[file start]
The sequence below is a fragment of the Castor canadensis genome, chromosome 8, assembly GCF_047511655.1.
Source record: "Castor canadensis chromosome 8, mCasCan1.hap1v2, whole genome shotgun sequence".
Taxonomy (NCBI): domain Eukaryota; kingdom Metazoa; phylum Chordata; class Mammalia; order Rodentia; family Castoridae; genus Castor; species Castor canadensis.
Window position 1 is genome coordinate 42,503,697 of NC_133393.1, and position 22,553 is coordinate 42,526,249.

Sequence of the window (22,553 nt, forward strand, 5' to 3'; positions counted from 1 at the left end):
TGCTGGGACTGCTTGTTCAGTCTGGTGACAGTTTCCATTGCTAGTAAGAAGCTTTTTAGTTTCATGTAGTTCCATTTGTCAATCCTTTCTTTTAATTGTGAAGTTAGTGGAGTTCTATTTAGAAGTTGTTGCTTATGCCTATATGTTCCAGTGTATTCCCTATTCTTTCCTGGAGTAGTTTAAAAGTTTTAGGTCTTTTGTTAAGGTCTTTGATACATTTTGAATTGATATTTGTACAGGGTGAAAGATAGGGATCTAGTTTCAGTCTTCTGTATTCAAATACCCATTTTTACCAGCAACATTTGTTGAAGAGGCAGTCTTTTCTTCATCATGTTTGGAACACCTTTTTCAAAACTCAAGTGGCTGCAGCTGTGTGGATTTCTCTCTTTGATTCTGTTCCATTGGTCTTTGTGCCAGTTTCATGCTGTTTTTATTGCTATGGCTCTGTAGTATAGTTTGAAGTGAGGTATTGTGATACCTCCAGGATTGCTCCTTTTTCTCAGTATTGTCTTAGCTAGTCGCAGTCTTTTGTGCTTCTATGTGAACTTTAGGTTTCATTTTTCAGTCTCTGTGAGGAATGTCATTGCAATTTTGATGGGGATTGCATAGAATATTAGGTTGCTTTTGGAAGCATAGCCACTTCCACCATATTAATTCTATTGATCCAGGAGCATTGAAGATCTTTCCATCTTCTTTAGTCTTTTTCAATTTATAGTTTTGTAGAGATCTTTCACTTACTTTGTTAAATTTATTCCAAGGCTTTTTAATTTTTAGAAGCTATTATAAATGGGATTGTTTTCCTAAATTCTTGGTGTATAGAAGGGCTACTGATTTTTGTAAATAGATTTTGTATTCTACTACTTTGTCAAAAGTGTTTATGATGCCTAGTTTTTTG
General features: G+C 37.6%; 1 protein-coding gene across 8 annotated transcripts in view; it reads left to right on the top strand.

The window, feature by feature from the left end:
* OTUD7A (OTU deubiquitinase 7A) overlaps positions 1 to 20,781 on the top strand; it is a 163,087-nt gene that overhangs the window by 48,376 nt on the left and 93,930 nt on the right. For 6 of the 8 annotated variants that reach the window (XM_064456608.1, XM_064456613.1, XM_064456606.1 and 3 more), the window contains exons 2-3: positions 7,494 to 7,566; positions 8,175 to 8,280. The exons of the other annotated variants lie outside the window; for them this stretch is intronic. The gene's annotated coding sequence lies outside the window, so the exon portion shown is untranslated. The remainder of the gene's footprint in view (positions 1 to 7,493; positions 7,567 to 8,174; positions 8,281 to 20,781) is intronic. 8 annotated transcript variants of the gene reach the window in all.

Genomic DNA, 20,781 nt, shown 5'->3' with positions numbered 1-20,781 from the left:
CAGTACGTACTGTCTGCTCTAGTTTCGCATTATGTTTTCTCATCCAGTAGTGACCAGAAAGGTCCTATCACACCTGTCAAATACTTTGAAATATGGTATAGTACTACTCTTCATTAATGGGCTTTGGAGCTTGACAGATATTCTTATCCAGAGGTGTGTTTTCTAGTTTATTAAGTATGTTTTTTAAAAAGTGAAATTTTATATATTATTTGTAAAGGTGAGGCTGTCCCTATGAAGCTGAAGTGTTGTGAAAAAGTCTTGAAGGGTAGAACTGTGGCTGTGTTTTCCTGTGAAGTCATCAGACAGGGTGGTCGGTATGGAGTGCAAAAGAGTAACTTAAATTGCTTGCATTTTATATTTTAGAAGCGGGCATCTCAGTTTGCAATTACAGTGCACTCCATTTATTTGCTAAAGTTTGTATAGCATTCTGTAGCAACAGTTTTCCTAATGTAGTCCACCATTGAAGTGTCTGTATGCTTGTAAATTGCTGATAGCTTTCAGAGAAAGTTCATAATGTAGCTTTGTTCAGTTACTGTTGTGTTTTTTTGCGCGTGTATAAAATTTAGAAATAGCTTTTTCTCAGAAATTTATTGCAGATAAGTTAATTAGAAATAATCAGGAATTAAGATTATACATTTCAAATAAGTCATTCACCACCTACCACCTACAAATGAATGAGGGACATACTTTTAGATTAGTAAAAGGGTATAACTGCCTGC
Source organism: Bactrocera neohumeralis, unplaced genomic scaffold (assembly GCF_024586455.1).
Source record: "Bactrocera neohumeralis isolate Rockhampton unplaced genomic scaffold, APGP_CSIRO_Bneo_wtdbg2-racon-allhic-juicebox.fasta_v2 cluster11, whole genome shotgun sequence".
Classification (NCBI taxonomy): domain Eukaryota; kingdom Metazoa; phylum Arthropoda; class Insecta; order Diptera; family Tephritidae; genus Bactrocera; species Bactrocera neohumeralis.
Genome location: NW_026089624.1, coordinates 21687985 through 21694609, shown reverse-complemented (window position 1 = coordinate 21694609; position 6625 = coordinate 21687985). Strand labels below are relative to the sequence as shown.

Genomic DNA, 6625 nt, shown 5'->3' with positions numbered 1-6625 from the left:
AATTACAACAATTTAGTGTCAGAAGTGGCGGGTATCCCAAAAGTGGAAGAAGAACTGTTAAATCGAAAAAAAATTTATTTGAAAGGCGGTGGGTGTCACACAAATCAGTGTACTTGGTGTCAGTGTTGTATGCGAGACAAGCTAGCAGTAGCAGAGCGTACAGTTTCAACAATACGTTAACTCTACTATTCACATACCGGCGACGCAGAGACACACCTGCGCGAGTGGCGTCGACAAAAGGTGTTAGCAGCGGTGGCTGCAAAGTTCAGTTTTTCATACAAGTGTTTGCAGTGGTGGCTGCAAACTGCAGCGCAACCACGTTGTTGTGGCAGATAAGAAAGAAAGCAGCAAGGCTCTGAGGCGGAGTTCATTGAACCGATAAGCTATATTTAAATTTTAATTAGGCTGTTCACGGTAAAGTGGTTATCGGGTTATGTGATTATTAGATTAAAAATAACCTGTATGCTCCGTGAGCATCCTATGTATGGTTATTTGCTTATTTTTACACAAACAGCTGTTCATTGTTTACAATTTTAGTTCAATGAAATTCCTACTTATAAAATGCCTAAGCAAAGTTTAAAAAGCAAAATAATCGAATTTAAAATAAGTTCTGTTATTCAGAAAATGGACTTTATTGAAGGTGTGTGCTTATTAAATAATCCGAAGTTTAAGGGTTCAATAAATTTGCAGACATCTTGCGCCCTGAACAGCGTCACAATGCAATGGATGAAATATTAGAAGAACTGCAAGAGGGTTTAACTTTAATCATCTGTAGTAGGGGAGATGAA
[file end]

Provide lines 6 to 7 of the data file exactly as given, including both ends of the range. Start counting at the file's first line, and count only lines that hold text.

TGCTGGGACTGCTTGTTCAGTCTGGTGACAGTTTCCATTGCTAGTAAGAAGCTTTTTAGTTTCATGTAGTTCCATTTGTCAATCCTTTCTTTTAATTGTGAAGTTAGTGGAGTTCTATTTAGAAGTTGTTGCTTATGCCTATATGTTCCAGTGTATTCCCTATTCTTTCCTGGAGTAGTTTAAAAGTTTTAGGTCTTTTGTTAAGGTCTTTGATACATTTTGAATTGATATTTGTACAGGGTGAAAGATAGGGATCTAGTTTCAGTCTTCTGTATTCAAATACCCATTTTTACCAGCAACATTTGTTGAAGAGGCAGTCTTTTCTTCATCATGTTTGGAACACCTTTTTCAAAACTCAAGTGGCTGCAGCTGTGTGGATTTCTCTCTTTGATTCTGTTCCATTGGTCTTTGTGCCAGTTTCATGCTGTTTTTATTGCTATGGCTCTGTAGTATAGTTTGAAGTGAGGTATTGTGATACCTCCAGGATTGCTCCTTTTTCTCAGTATTGTCTTAGCTAGTCGCAGTCTTTTGTGCTTCTATGTGAACTTTAGGTTTCATTTTTCAGTCTCTGTGAGGAATGTCATTGCAATTTTGATGGGGATTGCATAGAATATTAGGTTGCTTTTGGAAGCATAGCCACTTCCACCATATTAATTCTATTGATCCAGGAGCATTGAAGATCTTTCCATCTTCTTTAGTCTTTTTCAATTTATAGTTTTGTAGAGATCTTTCACTTACTTTGTTAAATTTATTCCAAGGCTTTTTAATTTTTAGAAGCTATTATAAATGGGATTGTTTTCCTAAATTCTTGGTGTATAGAAGGGCTACTGATTTTTGTAAATAGATTTTGTATTCTACTACTTTGTCAAAAGTGTTTATGATGCCTAGTTTTTTG
General features: G+C 37.6%; 1 protein-coding gene across 8 annotated transcripts in view; it reads left to right on the top strand.